What C is…
A Brief History
C is a computer programming language written in the 1970’s by Dennis Ritchie. It is a functional language, as opposed to more modern object-oriented languages like C++ or higher-level languages like Java or C#. At its most basic level, it could be thought of as a reasonable alternative (in most cases) to programming in Assembly, which can be quite different across each platform.
What is C Used For?
There are dozens or even hundreds of C compilers out in existence. C in almost all cases is always compiled to native code for whatever platform is being targeted. However, it can also be compiled to “byte code” (see Emscripten) and targeted to WebAssembly (so your application could run in any browser).
C is an extremely flexible, performant (limited only by the efficiency of the compiler) and supported language. Even though C is not a “write once run anywhere” language like Java has been sold to be, it really is one of the first examples of “write once run anywhere” as it provides a way to write code that is not processor specific (the compilers will convert it to the appropriate platform).
Most all of compilers or virtual machines that are used for languages today (Python, .NET, PHP and most others) are written in C (or C++, which is really just a set of supported “extensions” on top of C to make it more objected-oriented). Game engines, common libraries and things that require performance, are all additional examples of things that are written in C.
What C is NOT…
C is not considered a high-level language (although it used to be). It does not offer many of the typical things that we see in modern languages. C does not have…
- Memory management (reference counting or garbage collection) - You have to allocate/deallocate any memory you allocate. This makes it extremely prone to memory leaks, although there are tools today that make these much easier to find than they used to be (see LeakSanitizer link below).
- Built-in support high-level constructs like Dictionaries, Sets, Lists, etc. - Although there are a multitude of third-party libraries that add support for these types of things.
- No need for pointers - In C, eventually you will have to use and understand how “pointers” work. A pointer is a value (32-bit or 64-bit typically) that represents an address (or reference) to somewhere else a variable is stored. Most high-level languages hide this part from the developer, but in C, you work with pointers regularly.
Where Should I use C in 2023?
While Java is touted as a “write once, run anywhere” language, C is really where it’s at. In particular, for libraries or common components that you want to be language (called by any language) and platform (runs on anything) agnostic, C is really the right choice for the job.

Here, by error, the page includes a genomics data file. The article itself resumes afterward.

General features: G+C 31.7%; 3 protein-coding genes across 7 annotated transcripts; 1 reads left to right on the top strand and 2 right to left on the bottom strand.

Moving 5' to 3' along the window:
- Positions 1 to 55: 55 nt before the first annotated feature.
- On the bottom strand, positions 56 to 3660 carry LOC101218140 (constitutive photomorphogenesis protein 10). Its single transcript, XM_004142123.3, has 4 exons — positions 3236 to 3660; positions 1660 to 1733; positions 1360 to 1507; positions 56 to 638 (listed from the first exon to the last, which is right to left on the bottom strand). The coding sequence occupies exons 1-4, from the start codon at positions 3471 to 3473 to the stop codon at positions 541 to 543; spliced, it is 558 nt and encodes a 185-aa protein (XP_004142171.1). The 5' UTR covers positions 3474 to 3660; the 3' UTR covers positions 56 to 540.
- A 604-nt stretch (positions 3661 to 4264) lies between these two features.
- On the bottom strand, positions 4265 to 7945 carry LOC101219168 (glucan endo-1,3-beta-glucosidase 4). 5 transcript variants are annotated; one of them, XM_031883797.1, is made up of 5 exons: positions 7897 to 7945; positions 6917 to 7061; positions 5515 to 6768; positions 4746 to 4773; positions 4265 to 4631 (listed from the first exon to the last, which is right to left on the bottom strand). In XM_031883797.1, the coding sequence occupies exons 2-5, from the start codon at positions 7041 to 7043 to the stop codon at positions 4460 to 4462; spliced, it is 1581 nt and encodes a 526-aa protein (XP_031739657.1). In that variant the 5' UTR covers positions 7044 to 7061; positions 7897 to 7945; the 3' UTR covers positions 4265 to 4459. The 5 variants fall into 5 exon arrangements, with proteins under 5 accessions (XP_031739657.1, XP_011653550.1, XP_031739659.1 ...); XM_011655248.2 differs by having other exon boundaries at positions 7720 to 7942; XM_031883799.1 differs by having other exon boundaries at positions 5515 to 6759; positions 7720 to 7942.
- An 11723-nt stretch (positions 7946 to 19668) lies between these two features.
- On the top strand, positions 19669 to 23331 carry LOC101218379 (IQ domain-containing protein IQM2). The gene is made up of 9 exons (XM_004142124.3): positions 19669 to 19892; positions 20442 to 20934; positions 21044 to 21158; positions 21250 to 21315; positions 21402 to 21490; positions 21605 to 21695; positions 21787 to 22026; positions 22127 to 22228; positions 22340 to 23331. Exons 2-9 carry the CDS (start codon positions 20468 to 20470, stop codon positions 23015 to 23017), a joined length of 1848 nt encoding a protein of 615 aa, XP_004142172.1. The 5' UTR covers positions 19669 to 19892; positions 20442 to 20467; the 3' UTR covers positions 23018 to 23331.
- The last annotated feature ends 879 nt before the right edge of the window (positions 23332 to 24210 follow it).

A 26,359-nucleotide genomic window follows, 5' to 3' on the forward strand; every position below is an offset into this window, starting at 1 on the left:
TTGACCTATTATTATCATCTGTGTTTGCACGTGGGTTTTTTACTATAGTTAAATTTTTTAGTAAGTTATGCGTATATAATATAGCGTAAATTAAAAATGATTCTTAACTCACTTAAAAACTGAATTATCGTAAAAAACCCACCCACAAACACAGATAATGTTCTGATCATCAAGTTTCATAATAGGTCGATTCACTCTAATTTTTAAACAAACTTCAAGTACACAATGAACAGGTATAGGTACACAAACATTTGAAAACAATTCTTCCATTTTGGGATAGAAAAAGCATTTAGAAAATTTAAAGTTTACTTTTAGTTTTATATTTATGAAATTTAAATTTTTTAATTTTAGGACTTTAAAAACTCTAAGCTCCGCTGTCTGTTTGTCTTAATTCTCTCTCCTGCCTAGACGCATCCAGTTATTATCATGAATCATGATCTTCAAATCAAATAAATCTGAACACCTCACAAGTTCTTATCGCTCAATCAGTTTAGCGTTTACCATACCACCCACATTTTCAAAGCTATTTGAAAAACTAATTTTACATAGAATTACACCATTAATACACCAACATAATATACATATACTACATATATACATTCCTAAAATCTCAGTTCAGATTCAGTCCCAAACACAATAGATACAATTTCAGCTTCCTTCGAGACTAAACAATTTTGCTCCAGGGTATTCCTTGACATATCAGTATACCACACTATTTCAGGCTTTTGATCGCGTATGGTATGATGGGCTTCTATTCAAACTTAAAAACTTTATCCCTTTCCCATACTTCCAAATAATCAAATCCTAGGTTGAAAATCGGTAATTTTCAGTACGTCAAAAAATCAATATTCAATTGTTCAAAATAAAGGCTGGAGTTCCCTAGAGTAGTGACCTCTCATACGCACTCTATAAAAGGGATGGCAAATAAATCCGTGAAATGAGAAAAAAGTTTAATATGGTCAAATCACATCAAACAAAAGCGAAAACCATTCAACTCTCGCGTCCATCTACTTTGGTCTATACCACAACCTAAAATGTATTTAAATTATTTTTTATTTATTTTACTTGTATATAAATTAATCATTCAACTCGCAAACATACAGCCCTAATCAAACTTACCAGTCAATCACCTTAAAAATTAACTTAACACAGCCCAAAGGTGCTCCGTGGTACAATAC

One of the big problems with C historically has been to write C and Makefiles (similar to project files) that work across multiple OSes and hardware. More recently, CMake has been the option of choice for most projects. CMake aids tremendously in creating project files that then get converted to a Makefile on-the-fly for a given platform. This goes a long way in allowing developers to not spend so much time and resources getting their projects to compile and link on many platforms. A proper CMake file can basically “just work” on whatever platforms that CMake supports.
Outside of straight up ASM code, you cannot beat the performance of C. Even C++ can add enough overhead that justifies not using it over C. For tiny/inexpensive embedded systems, there can be so many resource constraints, that C could be the only reasonable option to use.
Games are another big factor. Many modern games are 3D intensive and often push hardware to its limits. Many game engines, while heavily developed using scripting languages, are written in C.
When speed and memory usage of your code is a high priority, there is no better option than C.
C is a great way to learn coding. In fact, my recommendation to most new developers is that they learn C as their first language, or very early on in their education. Not because it is the easiest language, but C is really, what I like to call, a “lowest common denominator” language. If you are familiar with C and how memory allocation and pointers work, you can learn anything else. C can give the most insight into how applications, compilers and operating systems work.
The C Programming Language (a good history lesson) - https://en.wikipedia.org/wiki/C_(programming_language)
Emscripten - https://en.wikipedia.org/wiki/Emscripten
WebAssembly - https://en.wikipedia.org/wiki/WebAssembly
CMake - https://cmake.org
CLang/LLVM - https://clang.llvm.org
LeakSanitizer - https://clang.llvm.org/docs/LeakSanitizer.html
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